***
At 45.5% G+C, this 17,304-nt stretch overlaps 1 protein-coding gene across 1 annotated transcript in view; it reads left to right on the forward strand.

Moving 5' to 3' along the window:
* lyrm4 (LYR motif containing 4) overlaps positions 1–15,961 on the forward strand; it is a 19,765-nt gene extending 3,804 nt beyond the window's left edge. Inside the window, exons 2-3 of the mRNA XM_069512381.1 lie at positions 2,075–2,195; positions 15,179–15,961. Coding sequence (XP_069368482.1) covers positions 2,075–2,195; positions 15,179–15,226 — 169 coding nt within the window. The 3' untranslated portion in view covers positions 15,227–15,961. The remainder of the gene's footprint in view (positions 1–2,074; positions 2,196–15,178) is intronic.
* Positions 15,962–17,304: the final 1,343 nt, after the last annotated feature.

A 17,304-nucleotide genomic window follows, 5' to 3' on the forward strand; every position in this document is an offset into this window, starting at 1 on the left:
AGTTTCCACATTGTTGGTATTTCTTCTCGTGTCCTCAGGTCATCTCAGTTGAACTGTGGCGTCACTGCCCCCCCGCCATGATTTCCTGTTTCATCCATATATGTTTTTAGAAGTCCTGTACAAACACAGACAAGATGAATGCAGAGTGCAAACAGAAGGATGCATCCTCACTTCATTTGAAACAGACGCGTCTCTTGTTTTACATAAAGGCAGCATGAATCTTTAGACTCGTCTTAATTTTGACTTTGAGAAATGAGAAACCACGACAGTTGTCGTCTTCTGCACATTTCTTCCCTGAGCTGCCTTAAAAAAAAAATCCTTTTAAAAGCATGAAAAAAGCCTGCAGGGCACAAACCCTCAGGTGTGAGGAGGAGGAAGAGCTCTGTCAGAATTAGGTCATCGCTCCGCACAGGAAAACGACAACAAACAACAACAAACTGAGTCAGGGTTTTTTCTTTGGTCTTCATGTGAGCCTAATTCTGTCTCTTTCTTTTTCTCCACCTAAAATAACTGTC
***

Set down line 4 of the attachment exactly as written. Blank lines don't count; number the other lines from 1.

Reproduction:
* Positions 15,962–17,304: the final 1,343 nt, after the last annotated feature.